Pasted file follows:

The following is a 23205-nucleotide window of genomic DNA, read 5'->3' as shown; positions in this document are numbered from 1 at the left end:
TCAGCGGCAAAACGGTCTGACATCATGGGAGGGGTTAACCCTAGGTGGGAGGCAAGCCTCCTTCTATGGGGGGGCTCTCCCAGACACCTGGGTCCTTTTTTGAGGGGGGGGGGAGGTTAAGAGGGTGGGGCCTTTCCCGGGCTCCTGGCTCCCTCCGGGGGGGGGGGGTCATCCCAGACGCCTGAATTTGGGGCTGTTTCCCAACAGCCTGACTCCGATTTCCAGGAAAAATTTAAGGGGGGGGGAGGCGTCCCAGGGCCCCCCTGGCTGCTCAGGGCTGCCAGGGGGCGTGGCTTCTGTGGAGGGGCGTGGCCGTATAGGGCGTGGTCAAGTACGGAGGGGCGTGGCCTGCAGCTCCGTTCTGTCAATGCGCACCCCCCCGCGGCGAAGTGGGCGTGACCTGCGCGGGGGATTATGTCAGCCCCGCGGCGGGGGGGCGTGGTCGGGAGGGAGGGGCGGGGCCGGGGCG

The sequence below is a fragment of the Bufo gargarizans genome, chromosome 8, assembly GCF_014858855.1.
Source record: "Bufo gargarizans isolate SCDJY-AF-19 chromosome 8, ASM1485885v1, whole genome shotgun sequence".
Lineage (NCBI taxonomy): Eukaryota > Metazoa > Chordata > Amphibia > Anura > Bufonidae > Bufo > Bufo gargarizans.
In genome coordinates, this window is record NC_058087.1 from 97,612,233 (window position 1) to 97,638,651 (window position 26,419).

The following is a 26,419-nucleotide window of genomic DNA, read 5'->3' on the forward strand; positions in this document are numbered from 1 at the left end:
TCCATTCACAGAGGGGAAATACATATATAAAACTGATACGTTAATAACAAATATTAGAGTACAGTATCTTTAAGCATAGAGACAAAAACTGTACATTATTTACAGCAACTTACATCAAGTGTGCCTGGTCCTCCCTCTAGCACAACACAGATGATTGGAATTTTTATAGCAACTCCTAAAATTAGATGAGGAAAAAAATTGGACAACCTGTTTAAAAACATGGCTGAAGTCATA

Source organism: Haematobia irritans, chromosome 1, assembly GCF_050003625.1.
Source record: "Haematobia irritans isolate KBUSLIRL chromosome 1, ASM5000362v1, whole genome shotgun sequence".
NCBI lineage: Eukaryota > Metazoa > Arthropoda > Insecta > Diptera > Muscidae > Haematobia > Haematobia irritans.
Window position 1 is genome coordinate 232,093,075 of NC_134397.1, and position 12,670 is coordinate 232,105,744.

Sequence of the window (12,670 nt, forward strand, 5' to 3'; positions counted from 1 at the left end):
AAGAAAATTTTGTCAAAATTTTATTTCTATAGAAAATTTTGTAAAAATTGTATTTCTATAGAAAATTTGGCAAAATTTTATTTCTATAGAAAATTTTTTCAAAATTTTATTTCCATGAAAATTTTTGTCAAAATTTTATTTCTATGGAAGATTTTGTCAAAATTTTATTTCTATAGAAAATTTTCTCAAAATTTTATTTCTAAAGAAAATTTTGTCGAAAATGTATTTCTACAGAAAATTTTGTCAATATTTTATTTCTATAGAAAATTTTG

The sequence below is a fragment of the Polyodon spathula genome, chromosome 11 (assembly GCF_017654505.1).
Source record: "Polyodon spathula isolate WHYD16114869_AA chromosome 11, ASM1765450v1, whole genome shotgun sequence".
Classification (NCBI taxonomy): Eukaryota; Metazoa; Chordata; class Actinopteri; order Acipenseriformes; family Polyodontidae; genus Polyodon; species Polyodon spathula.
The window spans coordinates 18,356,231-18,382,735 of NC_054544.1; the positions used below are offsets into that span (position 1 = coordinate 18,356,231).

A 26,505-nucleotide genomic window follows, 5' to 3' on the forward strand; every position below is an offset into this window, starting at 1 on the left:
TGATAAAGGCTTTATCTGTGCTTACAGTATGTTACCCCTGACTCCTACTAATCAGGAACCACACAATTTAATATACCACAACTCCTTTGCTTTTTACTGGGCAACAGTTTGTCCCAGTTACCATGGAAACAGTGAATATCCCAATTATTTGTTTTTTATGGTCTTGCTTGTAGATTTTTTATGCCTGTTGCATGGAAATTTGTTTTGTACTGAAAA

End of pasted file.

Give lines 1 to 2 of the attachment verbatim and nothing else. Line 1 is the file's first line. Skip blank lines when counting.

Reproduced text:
The following is a 23205-nucleotide window of genomic DNA, read 5'->3' as shown; positions in this document are numbered from 1 at the left end:
TCAGCGGCAAAACGGTCTGACATCATGGGAGGGGTTAACCCTAGGTGGGAGGCAAGCCTCCTTCTATGGGGGGGCTCTCCCAGACACCTGGGTCCTTTTTTGAGGGGGGGGGGAGGTTAAGAGGGTGGGGCCTTTCCCGGGCTCCTGGCTCCCTCCGGGGGGGGGGGGTCATCCCAGACGCCTGAATTTGGGGCTGTTTCCCAACAGCCTGACTCCGATTTCCAGGAAAAATTTAAGGGGGGGGGAGGCGTCCCAGGGCCCCCCTGGCTGCTCAGGGCTGCCAGGGGGCGTGGCTTCTGTGGAGGGGCGTGGCCGTATAGGGCGTGGTCAAGTACGGAGGGGCGTGGCCTGCAGCTCCGTTCTGTCAATGCGCACCCCCCCGCGGCGAAGTGGGCGTGACCTGCGCGGGGGATTATGTCAGCCCCGCGGCGGGGGGGCGTGGTCGGGAGGGAGGGGCGGGGCCGGGGCG